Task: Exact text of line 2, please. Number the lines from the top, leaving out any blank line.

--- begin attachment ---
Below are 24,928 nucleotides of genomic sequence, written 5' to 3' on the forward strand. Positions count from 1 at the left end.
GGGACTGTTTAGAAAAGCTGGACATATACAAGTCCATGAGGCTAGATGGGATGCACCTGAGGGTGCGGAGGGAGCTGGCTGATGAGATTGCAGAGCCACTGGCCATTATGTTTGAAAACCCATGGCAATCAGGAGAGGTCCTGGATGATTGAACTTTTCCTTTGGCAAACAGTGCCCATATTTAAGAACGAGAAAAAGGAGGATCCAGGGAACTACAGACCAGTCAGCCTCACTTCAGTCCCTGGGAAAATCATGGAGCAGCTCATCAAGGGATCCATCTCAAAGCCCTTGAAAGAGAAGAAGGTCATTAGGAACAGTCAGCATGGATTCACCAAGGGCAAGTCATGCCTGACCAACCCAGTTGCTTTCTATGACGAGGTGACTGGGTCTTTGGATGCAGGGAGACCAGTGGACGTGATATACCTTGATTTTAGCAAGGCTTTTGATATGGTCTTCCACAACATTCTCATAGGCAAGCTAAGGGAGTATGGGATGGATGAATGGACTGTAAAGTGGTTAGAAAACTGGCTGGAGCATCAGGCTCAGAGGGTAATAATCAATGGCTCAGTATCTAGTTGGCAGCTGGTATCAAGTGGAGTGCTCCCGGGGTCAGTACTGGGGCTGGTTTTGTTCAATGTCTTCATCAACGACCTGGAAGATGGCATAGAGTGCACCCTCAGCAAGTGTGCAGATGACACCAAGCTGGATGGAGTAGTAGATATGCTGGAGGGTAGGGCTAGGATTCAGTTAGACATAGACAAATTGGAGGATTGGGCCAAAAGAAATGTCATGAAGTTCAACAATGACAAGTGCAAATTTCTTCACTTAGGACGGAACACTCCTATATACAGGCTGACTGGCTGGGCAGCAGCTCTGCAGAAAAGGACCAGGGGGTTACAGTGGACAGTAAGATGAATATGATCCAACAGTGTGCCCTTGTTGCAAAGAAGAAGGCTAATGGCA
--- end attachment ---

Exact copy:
GGGACTGTTTAGAAAAGCTGGACATATACAAGTCCATGAGGCTAGATGGGATGCACCTGAGGGTGCGGAGGGAGCTGGCTGATGAGATTGCAGAGCCACTGGCCATTATGTTTGAAAACCCATGGCAATCAGGAGAGGTCCTGGATGATTGAACTTTTCCTTTGGCAAACAGTGCCCATATTTAAGAACGAGAAAAAGGAGGATCCAGGGAACTACAGACCAGTCAGCCTCACTTCAGTCCCTGGGAAAATCATGGAGCAGCTCATCAAGGGATCCATCTCAAAGCCCTTGAAAGAGAAGAAGGTCATTAGGAACAGTCAGCATGGATTCACCAAGGGCAAGTCATGCCTGACCAACCCAGTTGCTTTCTATGACGAGGTGACTGGGTCTTTGGATGCAGGGAGACCAGTGGACGTGATATACCTTGATTTTAGCAAGGCTTTTGATATGGTCTTCCACAACATTCTCATAGGCAAGCTAAGGGAGTATGGGATGGATGAATGGACTGTAAAGTGGTTAGAAAACTGGCTGGAGCATCAGGCTCAGAGGGTAATAATCAATGGCTCAGTATCTAGTTGGCAGCTGGTATCAAGTGGAGTGCTCCCGGGGTCAGTACTGGGGCTGGTTTTGTTCAATGTCTTCATCAACGACCTGGAAGATGGCATAGAGTGCACCCTCAGCAAGTGTGCAGATGACACCAAGCTGGATGGAGTAGTAGATATGCTGGAGGGTAGGGCTAGGATTCAGTTAGACATAGACAAATTGGAGGATTGGGCCAAAAGAAATGTCATGAAGTTCAACAATGACAAGTGCAAATTTCTTCACTTAGGACGGAACACTCCTATATACAGGCTGACTGGCTGGGCAGCAGCTCTGCAGAAAAGGACCAGGGGGTTACAGTGGACAGTAAGATGAATATGATCCAACAGTGTGCCCTTGTTGCAAAGAAGAAGGCTAATGGCA